Reformed Catechism Week 33 Resources
Week 33 Question:
Should those who have faith in Christ seek their salvation through their own works, or anywhere else?
Week 33 Answers:
No, they should not, as everything necessary to salvation is found in Christ.To seek salvation through good works is a denial that Christ is the only Redeemer and Savior.
Week 33 Verse: Galatians 2:16
We maintain that of whatever kind a man’s work may be, he is regarded as righteous before God simply on the ground of gratuitous mercy; because God, without any respect to works, freely adopts him in Christ, by imputing the righteousness of Christ to him as if it were his own. This we call the righteousness of faith, that is when a man, empty and drained of all confidence in works, feels convinced that the only ground of his acceptance with God is a righteousness which is wanting in himself, and is borrowed from Christ. The point on which the world goes astray (for this error has prevailed in almost every age), is in imagining that man, however partially defective he may be, still in some degree merits the favour of God by works…. God reconciles us to himself, from regard not to our works but to Christ alone, and by gratuitous adoption makes us his own children instead of children of wrath. So long as God regards our works, he finds no reason why he ought to love us. Wherefore it is necessary that he should bury our sins, impute to us the obedience of Christ which alone can stand his scrutiny, and adopt us as righteous through his merits. This is the clear and uniform doctrine of Scripture, “witnessed,” as Paul says, “by the law and the prophets” (Rom. 3:21).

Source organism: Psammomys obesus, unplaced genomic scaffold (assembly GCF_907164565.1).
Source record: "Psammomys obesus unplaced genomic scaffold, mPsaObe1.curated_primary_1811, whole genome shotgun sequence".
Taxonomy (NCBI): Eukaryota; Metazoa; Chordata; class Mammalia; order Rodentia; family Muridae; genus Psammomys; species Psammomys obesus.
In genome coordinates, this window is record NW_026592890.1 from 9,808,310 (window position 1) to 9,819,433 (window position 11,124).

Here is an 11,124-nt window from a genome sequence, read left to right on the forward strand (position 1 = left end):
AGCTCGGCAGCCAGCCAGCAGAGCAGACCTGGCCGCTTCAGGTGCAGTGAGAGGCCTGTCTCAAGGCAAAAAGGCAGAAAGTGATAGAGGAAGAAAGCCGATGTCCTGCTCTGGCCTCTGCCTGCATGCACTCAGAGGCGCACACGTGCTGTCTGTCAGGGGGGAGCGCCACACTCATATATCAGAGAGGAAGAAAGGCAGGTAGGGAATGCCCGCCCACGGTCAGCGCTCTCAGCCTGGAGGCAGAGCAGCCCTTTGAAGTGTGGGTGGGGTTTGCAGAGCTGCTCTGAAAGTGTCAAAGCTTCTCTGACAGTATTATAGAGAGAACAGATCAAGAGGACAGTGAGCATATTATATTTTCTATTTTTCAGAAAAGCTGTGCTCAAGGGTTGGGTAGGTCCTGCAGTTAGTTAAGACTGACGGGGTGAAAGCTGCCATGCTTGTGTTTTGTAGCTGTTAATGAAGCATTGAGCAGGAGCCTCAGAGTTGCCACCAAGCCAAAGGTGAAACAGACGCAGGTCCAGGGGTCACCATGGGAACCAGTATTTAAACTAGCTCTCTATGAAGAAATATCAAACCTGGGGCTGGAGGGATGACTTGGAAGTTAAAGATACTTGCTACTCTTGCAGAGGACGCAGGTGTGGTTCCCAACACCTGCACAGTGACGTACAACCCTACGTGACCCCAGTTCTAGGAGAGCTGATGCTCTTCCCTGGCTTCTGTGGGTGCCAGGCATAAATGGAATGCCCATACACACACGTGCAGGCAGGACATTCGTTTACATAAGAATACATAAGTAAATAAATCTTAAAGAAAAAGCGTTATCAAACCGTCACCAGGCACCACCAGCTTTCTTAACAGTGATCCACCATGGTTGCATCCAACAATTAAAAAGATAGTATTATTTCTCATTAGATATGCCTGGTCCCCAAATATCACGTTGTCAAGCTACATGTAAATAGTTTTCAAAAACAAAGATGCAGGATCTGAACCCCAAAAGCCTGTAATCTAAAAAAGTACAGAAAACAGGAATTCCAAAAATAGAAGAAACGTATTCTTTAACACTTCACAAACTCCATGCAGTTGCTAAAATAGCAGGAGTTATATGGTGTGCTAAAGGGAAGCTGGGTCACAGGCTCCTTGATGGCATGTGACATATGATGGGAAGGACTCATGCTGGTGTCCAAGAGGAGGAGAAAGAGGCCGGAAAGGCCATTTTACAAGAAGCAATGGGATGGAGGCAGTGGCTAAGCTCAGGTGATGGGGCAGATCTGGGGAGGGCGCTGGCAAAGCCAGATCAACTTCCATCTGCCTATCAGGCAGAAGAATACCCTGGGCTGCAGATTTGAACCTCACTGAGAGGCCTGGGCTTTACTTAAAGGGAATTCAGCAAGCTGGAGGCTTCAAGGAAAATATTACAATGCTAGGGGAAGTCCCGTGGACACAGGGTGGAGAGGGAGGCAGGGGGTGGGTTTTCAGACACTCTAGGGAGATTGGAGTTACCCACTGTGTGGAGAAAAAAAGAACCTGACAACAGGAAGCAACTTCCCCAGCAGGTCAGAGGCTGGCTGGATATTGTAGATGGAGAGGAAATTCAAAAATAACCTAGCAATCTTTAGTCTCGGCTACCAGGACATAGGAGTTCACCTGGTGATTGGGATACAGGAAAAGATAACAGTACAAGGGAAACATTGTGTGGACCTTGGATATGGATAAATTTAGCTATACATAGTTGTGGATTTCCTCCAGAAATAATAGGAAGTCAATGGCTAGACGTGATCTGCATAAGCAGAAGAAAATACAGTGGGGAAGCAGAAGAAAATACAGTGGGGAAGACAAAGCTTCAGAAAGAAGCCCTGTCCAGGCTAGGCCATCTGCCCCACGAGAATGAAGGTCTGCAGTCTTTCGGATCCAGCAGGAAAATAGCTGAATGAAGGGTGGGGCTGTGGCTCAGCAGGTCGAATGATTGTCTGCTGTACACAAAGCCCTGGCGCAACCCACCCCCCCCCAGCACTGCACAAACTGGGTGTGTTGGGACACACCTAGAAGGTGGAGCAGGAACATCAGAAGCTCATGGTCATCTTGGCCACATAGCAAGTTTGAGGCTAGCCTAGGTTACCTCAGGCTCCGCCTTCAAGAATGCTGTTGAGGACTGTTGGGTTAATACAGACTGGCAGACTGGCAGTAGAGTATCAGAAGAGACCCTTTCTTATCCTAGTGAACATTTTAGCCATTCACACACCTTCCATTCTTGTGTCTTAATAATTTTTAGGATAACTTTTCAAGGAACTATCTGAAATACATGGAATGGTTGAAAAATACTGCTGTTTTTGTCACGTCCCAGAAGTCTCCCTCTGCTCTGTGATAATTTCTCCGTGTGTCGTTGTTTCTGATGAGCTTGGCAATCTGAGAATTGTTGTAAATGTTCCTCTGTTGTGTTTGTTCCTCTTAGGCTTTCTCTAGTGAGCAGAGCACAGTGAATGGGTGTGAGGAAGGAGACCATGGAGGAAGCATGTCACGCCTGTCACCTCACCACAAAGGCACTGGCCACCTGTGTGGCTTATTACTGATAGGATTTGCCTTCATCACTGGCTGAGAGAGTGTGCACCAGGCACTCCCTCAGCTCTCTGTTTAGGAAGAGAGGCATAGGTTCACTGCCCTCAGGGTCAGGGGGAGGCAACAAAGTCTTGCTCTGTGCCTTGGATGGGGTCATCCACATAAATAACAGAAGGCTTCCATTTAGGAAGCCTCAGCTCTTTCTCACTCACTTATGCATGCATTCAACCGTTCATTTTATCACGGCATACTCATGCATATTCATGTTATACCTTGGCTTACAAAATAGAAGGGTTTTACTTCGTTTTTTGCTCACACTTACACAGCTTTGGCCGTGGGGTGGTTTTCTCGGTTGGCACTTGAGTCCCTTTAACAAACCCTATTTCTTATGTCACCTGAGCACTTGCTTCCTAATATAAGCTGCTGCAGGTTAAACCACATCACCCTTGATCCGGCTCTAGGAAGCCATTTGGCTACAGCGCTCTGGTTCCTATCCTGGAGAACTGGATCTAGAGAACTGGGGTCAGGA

John Calvin (1509–1564). A theologian, administrator, and pastor, Calvin was born in France into a strict Roman Catholic family. It was in Geneva however where Calvin worked most of his life and organized the Reformed church. He wrote The Institutes of the Christian Religion, the Geneva Catechism, as well as numerous commentaries on Scripture.
From “The Necessity of Reforming the Church” in Theological Treatises, edited and translated by J.K.S. Reid, The Library of Christian Classics(Louisville: WJKP, 1954), 199.
Mark 1:15; Acts 20:21; Acts 2:38; Ephesians 2:8-9; Romans 4:16; John 20:30-31; Galatians 2:15-16; Philippians 3:3-11
Glory in Christ. Glory not in your own faith, your own feelings, your own knowledge, your own prayers, your own amendment, your own diligence. Glory in nothing but Christ. Alas! The best of us know but little of that merciful and mighty Saviour. We do not exalt Him and glory in Him enough. Let us pray that we may see more of the fullness there is in Him.
John Charles Ryle (1816–1900). The first Anglican bishop of Liverpool, Ryle’s appointment was at the recommendation of Prime Minister Benjamin Disraeli. As well as being a writer and pastor, Ryle was an athlete who rowed and played cricket for Oxford University. He also was responsible for the building of over forty churches.
From Holiness (Lightning Source, 2001), 115.